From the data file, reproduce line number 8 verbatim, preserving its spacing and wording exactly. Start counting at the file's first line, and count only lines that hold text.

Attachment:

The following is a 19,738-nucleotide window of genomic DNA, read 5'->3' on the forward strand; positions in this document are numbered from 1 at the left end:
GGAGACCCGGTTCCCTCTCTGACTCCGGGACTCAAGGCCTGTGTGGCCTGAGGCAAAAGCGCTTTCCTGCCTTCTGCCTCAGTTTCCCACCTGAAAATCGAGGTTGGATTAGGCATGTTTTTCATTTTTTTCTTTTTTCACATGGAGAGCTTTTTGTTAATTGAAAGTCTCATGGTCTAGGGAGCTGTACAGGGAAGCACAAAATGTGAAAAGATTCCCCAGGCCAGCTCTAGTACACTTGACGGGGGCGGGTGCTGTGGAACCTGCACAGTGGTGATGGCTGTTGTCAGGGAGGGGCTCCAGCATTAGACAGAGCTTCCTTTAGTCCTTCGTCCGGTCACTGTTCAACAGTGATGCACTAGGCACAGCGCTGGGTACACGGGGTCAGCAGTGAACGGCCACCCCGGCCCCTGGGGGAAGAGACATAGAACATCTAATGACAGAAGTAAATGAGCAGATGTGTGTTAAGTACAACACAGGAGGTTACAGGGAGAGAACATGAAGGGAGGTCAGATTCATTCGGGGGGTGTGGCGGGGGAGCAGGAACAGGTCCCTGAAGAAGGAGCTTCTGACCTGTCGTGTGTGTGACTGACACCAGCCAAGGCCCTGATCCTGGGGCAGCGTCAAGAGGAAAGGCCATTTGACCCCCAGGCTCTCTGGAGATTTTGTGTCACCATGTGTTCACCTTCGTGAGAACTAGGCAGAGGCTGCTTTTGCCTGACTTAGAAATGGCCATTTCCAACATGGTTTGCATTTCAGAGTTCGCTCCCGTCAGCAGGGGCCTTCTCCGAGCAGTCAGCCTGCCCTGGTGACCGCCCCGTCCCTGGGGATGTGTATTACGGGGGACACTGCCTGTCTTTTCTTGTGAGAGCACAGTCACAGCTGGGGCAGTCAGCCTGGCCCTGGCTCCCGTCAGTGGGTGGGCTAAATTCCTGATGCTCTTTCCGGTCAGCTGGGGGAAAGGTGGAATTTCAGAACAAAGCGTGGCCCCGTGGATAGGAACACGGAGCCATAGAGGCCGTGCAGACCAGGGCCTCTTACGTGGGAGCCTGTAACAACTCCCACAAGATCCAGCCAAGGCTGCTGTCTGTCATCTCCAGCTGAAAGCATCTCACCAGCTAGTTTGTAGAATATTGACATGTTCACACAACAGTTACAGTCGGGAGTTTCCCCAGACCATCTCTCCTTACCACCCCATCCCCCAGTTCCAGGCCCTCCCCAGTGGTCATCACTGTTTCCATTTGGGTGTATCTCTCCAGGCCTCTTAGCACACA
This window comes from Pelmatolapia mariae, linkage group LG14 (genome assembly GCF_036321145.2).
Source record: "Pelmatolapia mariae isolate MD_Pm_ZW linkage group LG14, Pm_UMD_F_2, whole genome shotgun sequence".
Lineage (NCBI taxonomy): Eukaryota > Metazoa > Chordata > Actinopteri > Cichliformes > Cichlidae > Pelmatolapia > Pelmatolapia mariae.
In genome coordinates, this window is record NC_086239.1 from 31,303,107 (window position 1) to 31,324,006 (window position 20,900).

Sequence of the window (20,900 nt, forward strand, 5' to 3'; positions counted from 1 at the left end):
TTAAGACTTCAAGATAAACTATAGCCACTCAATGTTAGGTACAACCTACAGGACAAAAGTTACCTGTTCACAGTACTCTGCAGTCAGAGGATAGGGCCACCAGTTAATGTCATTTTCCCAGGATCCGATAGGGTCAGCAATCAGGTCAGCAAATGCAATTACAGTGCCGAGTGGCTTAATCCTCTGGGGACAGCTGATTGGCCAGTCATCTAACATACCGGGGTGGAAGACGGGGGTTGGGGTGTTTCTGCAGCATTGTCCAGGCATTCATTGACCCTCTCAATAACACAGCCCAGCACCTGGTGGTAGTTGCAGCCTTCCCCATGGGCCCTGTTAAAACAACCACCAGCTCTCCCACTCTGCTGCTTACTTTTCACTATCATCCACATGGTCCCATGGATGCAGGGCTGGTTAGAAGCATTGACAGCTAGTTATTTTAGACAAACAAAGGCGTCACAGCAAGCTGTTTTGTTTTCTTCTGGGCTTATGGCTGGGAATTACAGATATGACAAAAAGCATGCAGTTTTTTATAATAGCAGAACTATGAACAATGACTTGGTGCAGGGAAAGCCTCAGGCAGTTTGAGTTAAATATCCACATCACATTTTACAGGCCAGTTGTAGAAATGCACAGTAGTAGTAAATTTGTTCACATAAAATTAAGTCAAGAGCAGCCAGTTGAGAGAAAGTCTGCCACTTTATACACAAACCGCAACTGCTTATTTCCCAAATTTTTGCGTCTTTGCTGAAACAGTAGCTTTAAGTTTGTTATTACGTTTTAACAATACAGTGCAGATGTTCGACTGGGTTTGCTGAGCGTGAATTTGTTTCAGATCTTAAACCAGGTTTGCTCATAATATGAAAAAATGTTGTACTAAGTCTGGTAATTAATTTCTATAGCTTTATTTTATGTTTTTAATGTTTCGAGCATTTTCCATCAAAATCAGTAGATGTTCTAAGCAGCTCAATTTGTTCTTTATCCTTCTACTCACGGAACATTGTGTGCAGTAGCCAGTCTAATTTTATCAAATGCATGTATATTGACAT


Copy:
TTAAGACTTCAAGATAAACTATAGCCACTCAATGTTAGGTACAACCTACAGGACAAAAGTTACCTGTTCACAGTACTCTGCAGTCAGAGGATAGGGCCACCAGTTAATGTCATTTTCCCAGGATCCGATAGGGTCAGCAATCAGGTCAGCAAATGCAATTACAGTGCCGAGTGGCTTAATCCTCTGGGGACAGCTGATTGGCCAGTCATCTAACATACCGGGGTGGAAGACGGGGGTTGGGGTGTTTCTGCAGCATTGTCCAGGCATTCATTGACCCTCTCAATAACACAGCCCAGCACCTGGTGGTAGTTGCAGCCTTCCCCATGGGCCCTGTTAAAACAACCACCAGCTCTCCCACTCTGCTGCTTACTTTTCACTATCATCCACATGGTCCCATGGATGCAGGGCTGGTTAGAAGCATTGACAGCTAGTTATTTTAGACAAACAAAGGCGTCACAGCAAGCTGTTTTGTTTTCTTCTGGGCTTATGGCTGGGAATTACAGATATGACAAAAAGCATGCAGTTTTTTATAATAGCAGAACTATGAACAATGACTTGGTGCAGGGAAAGCCTCAGGCAGTTTGAGTTAAATATCCACATCACATTTTACAGGCCAGTTGTAGAAATGCACAGTAGTAGTAAATTTGTTCACATAAAATTAAGTCAAGAGCAGCCAGTTGAGAGAAAGTCTGCCACTTTATACACAAACCGCAACTGCTTATTTCCCAAATTTTTGCGTCTTTGCTGAAACAGTAGCTTTAAGTTTGTTATTACGTTTTAACAATACAGTGCAGATGTTCGACTGGGTTTGCTGAGCGTGAATTTGTTTCAGATCTTAAACCAGGTTTGCTCATAATATGAAAAAATGTTGTACTAAGTCTGGTAATTAATTTCTATAGCTTTATTTTATGTTTTTAATGTTTCGAGCATTTTCCATCAAAATCAGTAGATGTTCTAAGCAGCTCAATTTGTTCTTTATCCTTCTACTCACGGAACATTGTGTGCAGTAGCCAGTCTAATTTTATCAAATGCATGTATATTGACAT